Cabernet Sauvignon, hard cheese, a cast iron skillet, your favorite pair of jeans, The Princess Bride—some things simply get better with age.
Your business is probably not one of these things.
This is a hard truth for many sellers in the world of mergers and acquisitions. I have spoken with plenty of business owners who believe that the longer they wait to sell, the more valuable their businesses will become. Sometimes, owners assume that their businesses will continue to expand, unabated, more or less automatically.
Let’s call the myth of time as a guaranteed valuation multiplier the “fine wine fallacy.”
On the surface, some businesses appear to disprove the fine wine fallacy by steadily becoming more valuable each passing year. Don’t make the mistake of buying into these stories at face value: growth is never a given, and never occurs for lack of effort. The value of a company increases over time as its market share, intellectual property, and relationships with customers and employees grow, all of which take time. Time unto itself does not drive the value.
In other words, if you are close to retirement age, there’s no reason to dig in and wait to sell your business unless you have a detailed, foolproof plan in place. Without hard work and careful strategy, your organization is no better off in five years than it is now. In fact, there are numerous reasons to expect that your business will lose value over time. Here are just a few:
Economic Conditions Will Change
The flurry of M&A activity over the past few years is partially due to U.S. and global macroeconomic conditions that benefit parties on both ends of the negotiating table. According to Deloitte, themes influencing and catalyzing transaction activity include a strong U.S. dollar, low interest rates, reduced taxes, and few barriers to raising capital. These factors did materialize in a vacuum; they resulted from the economic rebound that followed the 2008 financial crisis.
Everything has historical context. Although we tend to think of economies as cyclical, each economy emerges from different factors, and each cycle has its own winners and losers. Post-2008 regulations such as Dodd-Frank held the banking sector back from M&A for nearly a decade, for example, as consolidations industries such as health care soared. In the years after the next downturn, expect the ensuing economic conditions (a new tax law, for example) to benefit some businesses while eviscerating the values of others.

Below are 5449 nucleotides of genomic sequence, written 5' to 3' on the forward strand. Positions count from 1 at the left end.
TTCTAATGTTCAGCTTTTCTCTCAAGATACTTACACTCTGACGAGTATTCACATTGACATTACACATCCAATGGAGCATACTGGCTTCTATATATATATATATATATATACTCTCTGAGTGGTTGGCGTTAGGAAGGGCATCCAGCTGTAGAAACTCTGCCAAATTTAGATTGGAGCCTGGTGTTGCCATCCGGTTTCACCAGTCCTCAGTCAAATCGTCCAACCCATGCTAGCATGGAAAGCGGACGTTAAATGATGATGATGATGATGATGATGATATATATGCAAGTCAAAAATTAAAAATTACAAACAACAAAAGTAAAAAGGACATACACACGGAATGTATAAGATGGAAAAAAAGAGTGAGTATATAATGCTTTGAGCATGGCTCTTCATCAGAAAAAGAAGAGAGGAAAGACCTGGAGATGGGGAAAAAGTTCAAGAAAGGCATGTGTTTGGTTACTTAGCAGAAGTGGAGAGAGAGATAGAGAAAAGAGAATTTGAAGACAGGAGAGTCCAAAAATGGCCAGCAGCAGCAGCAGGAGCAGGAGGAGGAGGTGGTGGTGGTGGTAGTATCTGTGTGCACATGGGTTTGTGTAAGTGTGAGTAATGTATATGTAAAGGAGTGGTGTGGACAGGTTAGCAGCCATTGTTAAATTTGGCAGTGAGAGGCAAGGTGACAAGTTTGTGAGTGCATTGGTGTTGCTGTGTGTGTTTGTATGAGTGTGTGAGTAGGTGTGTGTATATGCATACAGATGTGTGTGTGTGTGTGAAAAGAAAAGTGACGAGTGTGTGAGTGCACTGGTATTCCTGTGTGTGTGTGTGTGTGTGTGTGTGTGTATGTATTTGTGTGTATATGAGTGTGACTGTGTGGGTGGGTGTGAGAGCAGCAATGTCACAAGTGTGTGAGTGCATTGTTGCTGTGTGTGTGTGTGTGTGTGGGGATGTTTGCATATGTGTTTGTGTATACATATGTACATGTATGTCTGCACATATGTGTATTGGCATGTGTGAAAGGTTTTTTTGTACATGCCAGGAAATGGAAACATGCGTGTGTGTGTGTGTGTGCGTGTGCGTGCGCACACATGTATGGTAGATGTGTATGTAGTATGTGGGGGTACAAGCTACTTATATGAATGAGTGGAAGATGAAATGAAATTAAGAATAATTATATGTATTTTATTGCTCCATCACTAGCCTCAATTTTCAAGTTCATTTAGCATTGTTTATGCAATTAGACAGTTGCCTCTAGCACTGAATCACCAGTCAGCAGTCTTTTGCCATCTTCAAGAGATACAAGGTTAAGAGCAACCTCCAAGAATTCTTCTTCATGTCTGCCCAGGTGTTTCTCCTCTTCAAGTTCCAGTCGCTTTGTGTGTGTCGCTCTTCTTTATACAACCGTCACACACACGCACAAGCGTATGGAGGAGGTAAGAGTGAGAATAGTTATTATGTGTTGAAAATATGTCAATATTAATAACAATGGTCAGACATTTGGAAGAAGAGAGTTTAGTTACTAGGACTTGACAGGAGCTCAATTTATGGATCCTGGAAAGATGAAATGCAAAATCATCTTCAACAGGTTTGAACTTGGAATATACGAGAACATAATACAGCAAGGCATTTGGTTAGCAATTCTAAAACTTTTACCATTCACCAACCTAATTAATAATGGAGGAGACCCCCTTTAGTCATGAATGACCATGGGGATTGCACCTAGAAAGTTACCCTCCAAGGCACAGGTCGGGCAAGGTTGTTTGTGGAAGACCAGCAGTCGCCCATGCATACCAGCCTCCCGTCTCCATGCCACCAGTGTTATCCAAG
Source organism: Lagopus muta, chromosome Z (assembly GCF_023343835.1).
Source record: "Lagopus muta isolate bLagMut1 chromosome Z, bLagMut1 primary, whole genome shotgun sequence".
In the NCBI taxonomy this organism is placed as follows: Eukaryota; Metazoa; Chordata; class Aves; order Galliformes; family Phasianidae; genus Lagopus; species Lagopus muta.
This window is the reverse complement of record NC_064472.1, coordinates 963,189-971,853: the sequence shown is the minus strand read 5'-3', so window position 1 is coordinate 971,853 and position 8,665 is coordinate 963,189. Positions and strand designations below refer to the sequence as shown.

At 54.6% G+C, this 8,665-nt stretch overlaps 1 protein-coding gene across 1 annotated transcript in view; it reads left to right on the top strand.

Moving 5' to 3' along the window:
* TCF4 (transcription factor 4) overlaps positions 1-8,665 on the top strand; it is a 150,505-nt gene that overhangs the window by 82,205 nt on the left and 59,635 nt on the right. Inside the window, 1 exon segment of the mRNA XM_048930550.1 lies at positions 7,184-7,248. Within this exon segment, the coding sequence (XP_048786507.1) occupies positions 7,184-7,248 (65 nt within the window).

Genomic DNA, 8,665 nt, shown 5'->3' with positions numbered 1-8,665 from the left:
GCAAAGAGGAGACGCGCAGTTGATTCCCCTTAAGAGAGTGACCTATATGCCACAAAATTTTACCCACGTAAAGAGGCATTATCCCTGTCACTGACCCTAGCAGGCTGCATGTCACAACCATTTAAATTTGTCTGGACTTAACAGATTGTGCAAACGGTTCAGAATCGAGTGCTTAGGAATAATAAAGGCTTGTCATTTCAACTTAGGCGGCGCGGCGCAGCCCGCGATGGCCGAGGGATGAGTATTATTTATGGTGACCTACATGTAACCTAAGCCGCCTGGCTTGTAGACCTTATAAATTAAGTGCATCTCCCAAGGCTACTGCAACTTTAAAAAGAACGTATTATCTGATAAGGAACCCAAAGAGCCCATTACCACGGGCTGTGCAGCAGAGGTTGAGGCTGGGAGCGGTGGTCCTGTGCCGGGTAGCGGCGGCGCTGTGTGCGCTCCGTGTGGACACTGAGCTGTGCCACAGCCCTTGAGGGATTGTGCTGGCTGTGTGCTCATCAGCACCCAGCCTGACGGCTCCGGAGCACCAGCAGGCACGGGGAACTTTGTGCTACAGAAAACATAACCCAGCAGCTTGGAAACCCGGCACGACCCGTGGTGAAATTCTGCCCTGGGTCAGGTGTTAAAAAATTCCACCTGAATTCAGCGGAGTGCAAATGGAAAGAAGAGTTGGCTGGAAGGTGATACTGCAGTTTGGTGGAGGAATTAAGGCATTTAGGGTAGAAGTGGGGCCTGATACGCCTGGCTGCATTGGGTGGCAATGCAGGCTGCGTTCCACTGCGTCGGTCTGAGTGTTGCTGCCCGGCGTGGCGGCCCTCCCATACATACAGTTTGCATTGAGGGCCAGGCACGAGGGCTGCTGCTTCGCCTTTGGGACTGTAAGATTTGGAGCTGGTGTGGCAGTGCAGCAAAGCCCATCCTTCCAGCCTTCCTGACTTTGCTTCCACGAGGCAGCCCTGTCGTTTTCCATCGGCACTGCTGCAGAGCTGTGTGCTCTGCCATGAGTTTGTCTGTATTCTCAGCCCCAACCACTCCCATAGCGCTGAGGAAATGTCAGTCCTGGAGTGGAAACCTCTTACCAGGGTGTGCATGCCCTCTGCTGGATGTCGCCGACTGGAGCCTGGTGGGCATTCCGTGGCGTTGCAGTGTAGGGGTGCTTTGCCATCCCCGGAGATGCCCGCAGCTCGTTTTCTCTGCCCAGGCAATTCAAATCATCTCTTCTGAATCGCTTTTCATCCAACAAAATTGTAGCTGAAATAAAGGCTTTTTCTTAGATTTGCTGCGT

Your Industry Will Change
If you are able to survive the next downturn relatively unscathed—with no new regulatory obstacles to face and your contracts and skilled employees still in place—disruption and innovative technology could nonetheless drastically change your industry and your position therein. Put another way, your business could end up a taxi company in a world full of Ubers.
New tech is already casting shadows over certain sectors. Automation and artificial intelligence could soon replace many accountants, factory workers, farmers, and others while providing new job opportunities in other industries. If your business doesn’t adapt, you may have trouble staying afloat, in which case diminished value may be the least of your concerns.
Your Energy Level Will Change
Even in an ideal scenario, with negligible economic and industrial shifts to worry about, your ability to lead your organization almost certainly will not remain the same as it is now. Chances are you will be equipped with less in an environment that demands more. As I recently wrote on this blog, the older you get, the more critical the decision to sell your business becomes. You never know what the future might hold, and the best advice I can give owners is to expect the worst.
It’s not necessarily a bad idea to delay the sale of your business. At the very least, time is on your side. But instead of simply waiting out the clock, use the time you have to start building your business’ value. In short: the only way to enjoy the fruits of your labor is to plant the seeds now.
(For more information and guidance about the right time to sell your business, check out this infographic.)
ABOUT MICHAEL N. MERCURIO
Business attorney and M&A lawyer Michael N. Mercurio serves as outside general counsel on matters related to business law, M&A, and real estate law. As a strategic partner to firm clients, Mr. Mercurio regularly counsels entrepreneurial individuals and assorted entities on all aspects of business and commerce, with a core specialty in mergers and acquisitions—both from the sell side perspective and buy side perspective.
ABOUT OFFIT KURMAN
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